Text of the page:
Documento - Irak: Riesgo de ejecución de seis hombres en Irak.


UA: 259/12 Index: MDE 14/013/2012 Iraq Date: 7 September 2012



At least six men, including one Saudi Arabian national, are at risk of execution in Iraq. Five of them have had their sentenced sent for ratification by the Iraqi Presidency. They may be executed at any time.

Saudi Arabian national ‘Abdullah ‘Azzam Saleh Musfer al-Qahtani, and five Iraqi nationals, including Manaf ‘Abdulrahim ‘Abdulhamid ‘Issa al-Rawi, Mohammad Nouri Matar Yassin, Ibrahim ‘Abdulqader ‘Ali ‘Antik, Safa Ahmad ‘Abul’aziz ‘Abdullah and Mohammad Jaber Tawfiq ‘Obaid were sentenced to death by the Central Criminal Court in Baghdad, Iraq’s capital, on 16 March 2011. Their sentences were upheld and sent for ratification by the Iraqi Presidency. However according to information received by Amnesty International, only ‘Abdullah ‘Azzam Saleh Musfer al-Qahtani ‘s case was sent back to the Court of Cassation for review of his death sentence after his defence team presented official documents proving that he was already in detention at the time of the alleged crime. The court’s decision is scheduled for 9 September.

The six men are accused of taking part in an armed raid on a goldsmith shop in Baghdad in 2009 during which the two owners were killed. The six men initially “confessed” to being members of al-Qa’ida and carrying out the raid to raise funds for the organization. They later recanted their “confessions” and said they had been extracted under torture and other ill-treatment. Abdullah ‘Azzam Saleh Musfer al-Qahtani told his family he had received electric shocks and had been beaten at the beginning of his detention.

Please write immediately in English or Arabic or your own language:

Calling on the Iraqi authorities not to proceed with the executions of Manaf ‘Abdulrahim ‘Abdulhamid ‘Issa al-Rawi, Mohammad Nouri Matar Yassin, Ibrahim ‘Abdulqader ‘Ali ‘Antik, Safa Ahmad ‘Abul’aziz ‘Abdullah and Mohammad Jaber Tawfiq ‘Obaid;

Urging them to overturn the death sentence against ‘Abdullah ‘Azzam Saleh Musfer al-Qahtani;

Expressing concern that the six men may not have received a fair trial in line with international standards and consular assistance;

Urging the authorities to declare an official moratorium on executions with a view to abolishing the death penalty, and to commute without delay all death sentences;

Insisting that, while recognizing governments have an obligation to bring to justice those responsible for serious crimes, the death penalty violates the right to life and is the ultimate cruel, inhuman and degrading punishment.


Prime Minister and Acting Minister of Defence and Interior

His Excellency Nuri Kamil al-Maliki, Prime Minister

Convention Centre (Qasr al-Ma’aridh)

Baghdad, �Iraq

Salutation: Your Excellency

Minister of Human Rights

His Excellency Mohammad Shayaa


Convention Centre (Qasr al-Ma’aridh)



Salutation: Your Excellency

And copies to:

Minister of Justice

Hassan al-Shammari

Convention Centre (Qasr al-Ma’aridh)

Baghdad, �Iraq

Salutation: Your Excellency�

Also send copies to diplomatic representatives accredited to your country. Please insert local diplomatic addresses below:

Please check with your section office if sending appeals after the above date.



ADditional Information

The death penalty has been used extensively in Iraq. Hundreds of people have been sentenced to death since capital punishment was reinstated by the Iraqi government in 2004, following a one-year suspension by the then head of the Coalition Provisional Authority (CPA), Paul Bremer. The government gives very little information, such as statistics, regarding executions, in violation on international standards on transparency. Hundreds of people are said to be under sentence of death. Amnesty International is opposed to the death penalty in all cases because it is a violation of two fundamental human rights, as laid down in Articles 3 and 5 of the Universal Declaration of Human Rights: the right to life and the right not to be tortured or subjected to cruel, inhuman or degrading treatment or punishment. The organization considers the death penalty to be the ultimate cruel, inhuman and degrading punishment.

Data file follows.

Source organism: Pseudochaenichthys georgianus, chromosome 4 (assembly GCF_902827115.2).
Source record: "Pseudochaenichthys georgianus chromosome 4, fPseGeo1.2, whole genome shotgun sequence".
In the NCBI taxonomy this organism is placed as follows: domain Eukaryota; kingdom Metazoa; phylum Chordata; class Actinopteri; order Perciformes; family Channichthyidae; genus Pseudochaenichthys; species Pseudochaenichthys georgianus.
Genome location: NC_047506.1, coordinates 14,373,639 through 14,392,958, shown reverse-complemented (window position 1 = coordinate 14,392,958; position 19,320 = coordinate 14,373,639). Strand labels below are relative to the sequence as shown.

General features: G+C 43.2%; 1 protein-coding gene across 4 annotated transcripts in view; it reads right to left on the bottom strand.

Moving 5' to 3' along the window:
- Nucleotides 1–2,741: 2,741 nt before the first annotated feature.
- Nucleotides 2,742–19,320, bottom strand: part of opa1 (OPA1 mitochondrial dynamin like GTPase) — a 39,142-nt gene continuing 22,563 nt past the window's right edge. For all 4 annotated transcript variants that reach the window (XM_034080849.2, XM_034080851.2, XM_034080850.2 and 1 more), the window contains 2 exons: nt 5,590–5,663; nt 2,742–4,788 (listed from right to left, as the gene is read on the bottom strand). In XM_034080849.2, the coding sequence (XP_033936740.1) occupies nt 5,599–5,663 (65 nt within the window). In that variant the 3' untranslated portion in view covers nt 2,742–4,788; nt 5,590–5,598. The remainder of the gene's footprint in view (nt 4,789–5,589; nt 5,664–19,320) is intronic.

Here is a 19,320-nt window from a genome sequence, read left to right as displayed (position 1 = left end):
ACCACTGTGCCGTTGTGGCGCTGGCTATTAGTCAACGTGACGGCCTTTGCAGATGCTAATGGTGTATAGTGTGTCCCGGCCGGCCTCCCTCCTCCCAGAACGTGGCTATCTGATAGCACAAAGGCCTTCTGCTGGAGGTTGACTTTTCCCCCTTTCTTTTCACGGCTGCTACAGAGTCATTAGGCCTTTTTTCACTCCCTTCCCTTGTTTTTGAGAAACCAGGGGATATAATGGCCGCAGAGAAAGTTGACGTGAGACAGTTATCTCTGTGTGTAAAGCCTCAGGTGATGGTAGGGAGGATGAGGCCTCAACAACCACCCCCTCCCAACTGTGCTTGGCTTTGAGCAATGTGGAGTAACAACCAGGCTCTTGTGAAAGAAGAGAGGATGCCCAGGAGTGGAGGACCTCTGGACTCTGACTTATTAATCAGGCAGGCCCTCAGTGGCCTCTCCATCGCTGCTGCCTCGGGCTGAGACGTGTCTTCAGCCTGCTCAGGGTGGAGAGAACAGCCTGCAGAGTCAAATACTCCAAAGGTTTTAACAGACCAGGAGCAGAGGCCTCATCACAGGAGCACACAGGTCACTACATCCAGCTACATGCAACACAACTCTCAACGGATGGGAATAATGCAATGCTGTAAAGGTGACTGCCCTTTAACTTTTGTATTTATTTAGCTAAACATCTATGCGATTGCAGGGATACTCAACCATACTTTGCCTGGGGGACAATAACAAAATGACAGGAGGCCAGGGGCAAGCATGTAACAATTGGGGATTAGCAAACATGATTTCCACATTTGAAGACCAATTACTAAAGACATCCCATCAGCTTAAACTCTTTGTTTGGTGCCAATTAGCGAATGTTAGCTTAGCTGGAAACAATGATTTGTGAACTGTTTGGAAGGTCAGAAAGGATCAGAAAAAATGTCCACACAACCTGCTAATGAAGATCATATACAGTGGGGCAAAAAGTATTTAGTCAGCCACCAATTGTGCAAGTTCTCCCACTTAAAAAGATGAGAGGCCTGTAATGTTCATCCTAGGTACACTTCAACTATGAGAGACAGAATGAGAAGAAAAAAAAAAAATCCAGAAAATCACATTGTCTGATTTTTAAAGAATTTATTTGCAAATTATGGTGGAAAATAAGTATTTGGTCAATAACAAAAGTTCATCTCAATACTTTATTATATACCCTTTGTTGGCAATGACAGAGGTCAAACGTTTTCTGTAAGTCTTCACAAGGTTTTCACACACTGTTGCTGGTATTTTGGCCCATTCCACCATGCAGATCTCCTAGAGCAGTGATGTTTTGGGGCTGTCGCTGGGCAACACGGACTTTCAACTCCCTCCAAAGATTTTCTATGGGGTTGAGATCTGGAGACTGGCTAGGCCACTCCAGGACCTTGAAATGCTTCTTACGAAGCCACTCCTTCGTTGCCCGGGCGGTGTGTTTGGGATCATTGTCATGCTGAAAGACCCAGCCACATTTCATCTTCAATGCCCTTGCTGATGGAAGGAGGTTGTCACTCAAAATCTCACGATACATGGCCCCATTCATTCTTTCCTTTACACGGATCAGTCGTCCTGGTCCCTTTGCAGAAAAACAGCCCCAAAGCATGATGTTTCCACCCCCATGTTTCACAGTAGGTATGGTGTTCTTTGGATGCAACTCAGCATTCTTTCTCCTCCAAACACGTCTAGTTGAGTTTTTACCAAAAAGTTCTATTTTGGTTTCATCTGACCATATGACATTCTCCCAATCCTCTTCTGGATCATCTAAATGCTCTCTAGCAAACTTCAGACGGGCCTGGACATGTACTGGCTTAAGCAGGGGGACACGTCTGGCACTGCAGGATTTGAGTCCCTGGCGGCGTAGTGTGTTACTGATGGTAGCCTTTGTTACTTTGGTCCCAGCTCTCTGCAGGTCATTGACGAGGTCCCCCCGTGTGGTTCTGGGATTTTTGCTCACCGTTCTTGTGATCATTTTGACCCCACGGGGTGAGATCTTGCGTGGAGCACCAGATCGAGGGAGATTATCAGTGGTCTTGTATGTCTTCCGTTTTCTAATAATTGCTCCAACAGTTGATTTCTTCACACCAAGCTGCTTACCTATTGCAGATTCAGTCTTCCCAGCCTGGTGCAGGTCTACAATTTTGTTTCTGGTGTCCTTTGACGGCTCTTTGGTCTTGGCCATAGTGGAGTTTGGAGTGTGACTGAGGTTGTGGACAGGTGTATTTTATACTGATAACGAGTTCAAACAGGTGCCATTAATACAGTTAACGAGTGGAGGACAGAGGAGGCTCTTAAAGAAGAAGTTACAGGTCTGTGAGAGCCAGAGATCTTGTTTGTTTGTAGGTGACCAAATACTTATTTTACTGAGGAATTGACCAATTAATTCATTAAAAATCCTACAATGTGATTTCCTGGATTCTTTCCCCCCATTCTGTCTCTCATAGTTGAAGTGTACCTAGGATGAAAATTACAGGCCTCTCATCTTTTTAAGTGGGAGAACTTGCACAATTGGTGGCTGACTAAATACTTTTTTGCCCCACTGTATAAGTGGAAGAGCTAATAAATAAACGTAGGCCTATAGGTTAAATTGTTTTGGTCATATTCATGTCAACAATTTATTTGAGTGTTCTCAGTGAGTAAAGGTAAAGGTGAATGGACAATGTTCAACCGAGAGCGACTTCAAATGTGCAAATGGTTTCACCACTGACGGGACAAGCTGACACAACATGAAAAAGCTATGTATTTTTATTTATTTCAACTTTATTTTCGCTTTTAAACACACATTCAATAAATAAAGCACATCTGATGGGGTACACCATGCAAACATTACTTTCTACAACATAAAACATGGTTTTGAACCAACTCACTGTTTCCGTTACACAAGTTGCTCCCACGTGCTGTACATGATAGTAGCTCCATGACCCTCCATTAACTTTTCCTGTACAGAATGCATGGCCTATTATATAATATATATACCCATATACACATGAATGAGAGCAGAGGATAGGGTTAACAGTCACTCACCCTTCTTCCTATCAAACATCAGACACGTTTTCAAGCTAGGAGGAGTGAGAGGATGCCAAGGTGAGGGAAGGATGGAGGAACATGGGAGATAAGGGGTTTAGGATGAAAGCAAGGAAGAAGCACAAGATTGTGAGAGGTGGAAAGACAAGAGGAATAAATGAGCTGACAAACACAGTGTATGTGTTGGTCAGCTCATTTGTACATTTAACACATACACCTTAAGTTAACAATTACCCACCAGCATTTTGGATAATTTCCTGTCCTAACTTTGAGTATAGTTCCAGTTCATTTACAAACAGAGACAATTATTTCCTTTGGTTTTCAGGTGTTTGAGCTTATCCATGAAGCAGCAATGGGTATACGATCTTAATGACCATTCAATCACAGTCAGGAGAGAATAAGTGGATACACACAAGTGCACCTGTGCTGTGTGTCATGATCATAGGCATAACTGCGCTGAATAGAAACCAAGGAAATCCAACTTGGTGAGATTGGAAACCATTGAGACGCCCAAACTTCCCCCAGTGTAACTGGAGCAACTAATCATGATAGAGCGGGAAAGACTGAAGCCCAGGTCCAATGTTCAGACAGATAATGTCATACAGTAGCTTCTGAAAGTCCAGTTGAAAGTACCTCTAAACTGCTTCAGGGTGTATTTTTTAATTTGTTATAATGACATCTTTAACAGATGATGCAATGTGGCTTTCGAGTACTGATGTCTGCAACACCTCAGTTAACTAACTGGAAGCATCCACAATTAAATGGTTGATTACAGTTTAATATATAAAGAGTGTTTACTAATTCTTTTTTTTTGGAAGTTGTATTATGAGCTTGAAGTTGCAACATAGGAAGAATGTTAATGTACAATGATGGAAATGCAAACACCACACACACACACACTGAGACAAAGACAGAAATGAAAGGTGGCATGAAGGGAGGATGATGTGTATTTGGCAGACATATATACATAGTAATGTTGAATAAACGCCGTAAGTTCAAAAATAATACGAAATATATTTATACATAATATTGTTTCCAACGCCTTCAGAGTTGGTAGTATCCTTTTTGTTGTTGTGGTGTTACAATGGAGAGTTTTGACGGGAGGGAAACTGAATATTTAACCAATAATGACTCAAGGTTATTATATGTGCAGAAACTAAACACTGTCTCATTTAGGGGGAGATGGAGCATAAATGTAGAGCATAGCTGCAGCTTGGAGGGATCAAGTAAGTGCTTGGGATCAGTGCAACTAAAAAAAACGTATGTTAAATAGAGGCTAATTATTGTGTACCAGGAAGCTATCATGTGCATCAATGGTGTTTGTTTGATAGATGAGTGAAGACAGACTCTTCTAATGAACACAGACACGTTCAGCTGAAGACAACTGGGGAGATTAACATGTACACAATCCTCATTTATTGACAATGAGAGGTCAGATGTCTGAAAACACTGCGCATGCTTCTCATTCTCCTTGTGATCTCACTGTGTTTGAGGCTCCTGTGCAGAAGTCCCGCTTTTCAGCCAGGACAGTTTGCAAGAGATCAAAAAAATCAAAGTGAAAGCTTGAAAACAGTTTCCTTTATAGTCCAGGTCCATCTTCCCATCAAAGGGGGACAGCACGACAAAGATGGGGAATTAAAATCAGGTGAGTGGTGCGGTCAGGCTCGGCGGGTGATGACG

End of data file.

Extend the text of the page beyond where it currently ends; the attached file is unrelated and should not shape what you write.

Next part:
Amnesty International has repeatedly condemned human rights abuses by armed groups in Iraq, and continues to call for those responsible to be brought to justice, in trials which comply with the most rigorous internationally recognized standards for fair trial, and without recourse to the death penalty.

On 23 July 2012 the Iraqi Ministry of Interior published on its website news from the chief of police in Anbar province, west of Baghdad confirming that the Court of Cassation had upheld 196 death sentences and that he hoped they would be implemented soon. It is unclear if any of the 196 death sentences have already been ratified by the Iraqi Presidential Council (see: Iraq urged to halt executions after 196 death sentences upheld, ADD DATE,

On 27 August the Iraqi Ministry of Justice reportedly announced that 21 people including a Saudi Arabian national and three women had been executed. The lawyer of Mazen Mohammad Nashi Mahoul al-Mussawi, a Saudi Arabian national, reportedly stated that his execution was carried out despite his execution being stayed and his sentence being considered by the Court of Appeal. Two days later, on 29 August, the Ministry also announced that five people had been executed (see: ’Iraq must halt executions’ (MDE 14/011/2012):

The total number of people executed so far this year in Iraq to at least 96.

Names: ‘Abdullah ‘Azzam Saleh Musfer al-Qahtani, Manaf ‘Abdulrahim ‘Abdulhamid ‘Issa al-Rawi, Mohammad Nouri Matar Yassin, Ibrahim ‘Abdulqader ‘Ali ‘Antik, Safa Ahmad ‘Abul’aziz ‘Abdullah and Mohammad Jaber Tawfiq ‘Obaid

Gender m/f: m

UA: 259/12 Index: MDE 14/013/2012 Issue Date: 7 September 2012


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